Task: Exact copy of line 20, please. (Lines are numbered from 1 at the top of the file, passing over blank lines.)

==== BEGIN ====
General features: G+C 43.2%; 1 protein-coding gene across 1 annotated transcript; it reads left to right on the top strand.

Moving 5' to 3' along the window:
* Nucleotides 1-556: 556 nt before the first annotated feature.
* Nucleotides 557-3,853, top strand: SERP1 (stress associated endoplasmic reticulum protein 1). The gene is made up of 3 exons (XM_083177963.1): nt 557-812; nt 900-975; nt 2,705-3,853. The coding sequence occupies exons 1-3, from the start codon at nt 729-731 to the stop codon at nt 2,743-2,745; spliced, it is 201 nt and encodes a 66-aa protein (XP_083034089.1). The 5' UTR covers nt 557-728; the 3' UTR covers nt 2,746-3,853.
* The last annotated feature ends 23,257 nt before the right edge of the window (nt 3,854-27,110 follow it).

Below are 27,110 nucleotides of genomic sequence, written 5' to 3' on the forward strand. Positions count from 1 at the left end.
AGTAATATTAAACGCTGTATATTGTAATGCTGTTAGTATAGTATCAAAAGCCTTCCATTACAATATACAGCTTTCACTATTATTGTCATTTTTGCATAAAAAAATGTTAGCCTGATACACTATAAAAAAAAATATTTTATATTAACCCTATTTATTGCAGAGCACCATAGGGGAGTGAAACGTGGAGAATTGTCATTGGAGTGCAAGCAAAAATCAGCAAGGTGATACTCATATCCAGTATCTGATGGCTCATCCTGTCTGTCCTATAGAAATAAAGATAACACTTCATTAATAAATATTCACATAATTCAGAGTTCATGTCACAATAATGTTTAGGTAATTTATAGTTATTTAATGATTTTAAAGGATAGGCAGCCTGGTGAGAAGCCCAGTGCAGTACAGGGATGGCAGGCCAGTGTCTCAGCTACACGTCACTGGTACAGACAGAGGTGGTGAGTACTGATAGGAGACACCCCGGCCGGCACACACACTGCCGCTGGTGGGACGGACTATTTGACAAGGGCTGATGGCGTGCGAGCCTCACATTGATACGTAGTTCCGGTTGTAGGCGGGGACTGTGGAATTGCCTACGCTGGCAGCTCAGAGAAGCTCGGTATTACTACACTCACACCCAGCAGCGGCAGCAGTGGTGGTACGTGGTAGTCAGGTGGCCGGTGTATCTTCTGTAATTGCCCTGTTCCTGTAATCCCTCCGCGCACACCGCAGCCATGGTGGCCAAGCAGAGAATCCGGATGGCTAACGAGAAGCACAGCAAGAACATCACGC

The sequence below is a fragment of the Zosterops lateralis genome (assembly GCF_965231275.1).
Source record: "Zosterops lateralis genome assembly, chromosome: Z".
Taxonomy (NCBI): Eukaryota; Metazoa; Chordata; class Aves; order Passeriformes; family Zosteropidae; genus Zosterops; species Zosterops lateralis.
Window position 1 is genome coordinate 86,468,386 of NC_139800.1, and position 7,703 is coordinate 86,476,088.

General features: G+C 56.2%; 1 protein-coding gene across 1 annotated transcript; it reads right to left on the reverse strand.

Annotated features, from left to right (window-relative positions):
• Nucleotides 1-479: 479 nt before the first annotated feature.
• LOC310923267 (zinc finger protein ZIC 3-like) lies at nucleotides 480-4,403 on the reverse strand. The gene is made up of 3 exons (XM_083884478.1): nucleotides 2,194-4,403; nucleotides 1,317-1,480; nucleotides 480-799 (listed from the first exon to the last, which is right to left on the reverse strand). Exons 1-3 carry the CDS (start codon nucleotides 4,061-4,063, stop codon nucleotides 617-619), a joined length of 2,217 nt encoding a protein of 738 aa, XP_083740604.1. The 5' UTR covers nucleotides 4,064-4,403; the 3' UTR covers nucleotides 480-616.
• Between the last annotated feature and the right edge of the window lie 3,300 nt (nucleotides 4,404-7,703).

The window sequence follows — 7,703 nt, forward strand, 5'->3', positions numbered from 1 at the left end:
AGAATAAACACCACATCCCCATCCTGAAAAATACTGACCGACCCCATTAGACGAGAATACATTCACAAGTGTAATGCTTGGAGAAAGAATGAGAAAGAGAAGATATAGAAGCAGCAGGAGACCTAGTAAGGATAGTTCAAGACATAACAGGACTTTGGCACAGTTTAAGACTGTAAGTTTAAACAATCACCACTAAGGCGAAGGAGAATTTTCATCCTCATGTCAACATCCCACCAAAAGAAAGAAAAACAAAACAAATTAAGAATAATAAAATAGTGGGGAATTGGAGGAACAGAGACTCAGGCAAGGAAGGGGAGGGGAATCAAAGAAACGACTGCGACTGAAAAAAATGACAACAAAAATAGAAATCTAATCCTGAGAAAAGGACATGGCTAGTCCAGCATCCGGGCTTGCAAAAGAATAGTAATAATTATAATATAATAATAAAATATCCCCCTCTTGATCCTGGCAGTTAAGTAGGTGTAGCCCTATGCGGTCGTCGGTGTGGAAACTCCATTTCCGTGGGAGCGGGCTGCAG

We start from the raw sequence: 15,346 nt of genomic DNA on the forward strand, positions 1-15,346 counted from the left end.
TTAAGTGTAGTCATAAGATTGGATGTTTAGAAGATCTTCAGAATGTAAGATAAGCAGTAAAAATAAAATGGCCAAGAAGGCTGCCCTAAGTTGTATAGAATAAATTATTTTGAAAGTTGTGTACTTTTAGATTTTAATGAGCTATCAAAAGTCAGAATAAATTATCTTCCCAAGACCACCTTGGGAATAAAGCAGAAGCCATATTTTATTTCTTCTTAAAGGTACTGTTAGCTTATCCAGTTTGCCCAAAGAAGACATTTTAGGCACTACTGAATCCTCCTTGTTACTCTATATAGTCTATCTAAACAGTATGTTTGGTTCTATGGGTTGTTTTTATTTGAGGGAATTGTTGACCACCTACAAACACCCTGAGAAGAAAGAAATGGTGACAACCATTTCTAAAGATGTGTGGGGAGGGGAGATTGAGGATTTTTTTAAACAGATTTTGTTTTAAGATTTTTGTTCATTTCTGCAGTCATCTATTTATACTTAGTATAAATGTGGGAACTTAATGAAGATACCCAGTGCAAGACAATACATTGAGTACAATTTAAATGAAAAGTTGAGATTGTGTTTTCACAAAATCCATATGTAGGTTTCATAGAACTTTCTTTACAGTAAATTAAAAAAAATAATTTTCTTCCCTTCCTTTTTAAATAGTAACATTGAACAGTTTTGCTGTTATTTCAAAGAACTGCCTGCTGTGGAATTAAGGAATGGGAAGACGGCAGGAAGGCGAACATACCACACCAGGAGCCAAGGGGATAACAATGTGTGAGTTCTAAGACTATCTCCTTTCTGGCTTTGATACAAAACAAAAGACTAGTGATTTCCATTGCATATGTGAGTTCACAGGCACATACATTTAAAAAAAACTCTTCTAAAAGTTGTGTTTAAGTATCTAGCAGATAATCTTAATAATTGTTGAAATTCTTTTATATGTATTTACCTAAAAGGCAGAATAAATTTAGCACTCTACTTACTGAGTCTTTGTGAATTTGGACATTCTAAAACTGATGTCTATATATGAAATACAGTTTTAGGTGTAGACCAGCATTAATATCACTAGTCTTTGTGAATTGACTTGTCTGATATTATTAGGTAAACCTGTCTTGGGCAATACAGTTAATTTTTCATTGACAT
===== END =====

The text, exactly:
TTAAGTGTAGTCATAAGATTGGATGTTTAGAAGATCTTCAGAATGTAAGATAAGCAGTAAAAATAAAATGGCCAAGAAGGCTGCCCTAAGTTGTATAGAATAAATTATTTTGAAAGTTGTGTACTTTTAGATTTTAATGAGCTATCAAAAGTCAGAATAAATTATCTTCCCAAGACCACCTTGGGAATAAAGCAGAAGCCATATTTTATTTCTTCTTAAAGGTACTGTTAGCTTATCCAGTTTGCCCAAAGAAGACATTTTAGGCACTACTGAATCCTCCTTGTTACTCTATATAGTCTATCTAAACAGTATGTTTGGTTCTATGGGTTGTTTTTATTTGAGGGAATTGTTGACCACCTACAAACACCCTGAGAAGAAAGAAATGGTGACAACCATTTCTAAAGATGTGTGGGGAGGGGAGATTGAGGATTTTTTTAAACAGATTTTGTTTTAAGATTTTTGTTCATTTCTGCAGTCATCTATTTATACTTAGTATAAATGTGGGAACTTAATGAAGATACCCAGTGCAAGACAATACATTGAGTACAATTTAAATGAAAAGTTGAGATTGTGTTTTCACAAAATCCATATGTAGGTTTCATAGAACTTTCTTTACAGTAAATTAAAAAAAATAATTTTCTTCCCTTCCTTTTTAAATAGTAACATTGAACAGTTTTGCTGTTATTTCAAAGAACTGCCTGCTGTGGAATTAAGGAATGGGAAGACGGCAGGAAGGCGAACATACCACACCAGGAGCCAAGGGGATAACAATGTGTGAGTTCTAAGACTATCTCCTTTCTGGCTTTGATACAAAACAAAAGACTAGTGATTTCCATTGCATATGTGAGTTCACAGGCACATACATTTAAAAAAAACTCTTCTAAAAGTTGTGTTTAAGTATCTAGCAGATAATCTTAATAATTGTTGAAATTCTTTTATATGTATTTACCTAAAAGGCAGAATAAATTTAGCACTCTACTTACTGAGTCTTTGTGAATTTGGACATTCTAAAACTGATGTCTATATATGAAATACAGTTTTAGGTGTAGACCAGCATTAATATCACTAGTCTTTGTGAATTGACTTGTCTGATATTATTAGGTAAACCTGTCTTGGGCAATACAGTTAATTTTTCATTGACAT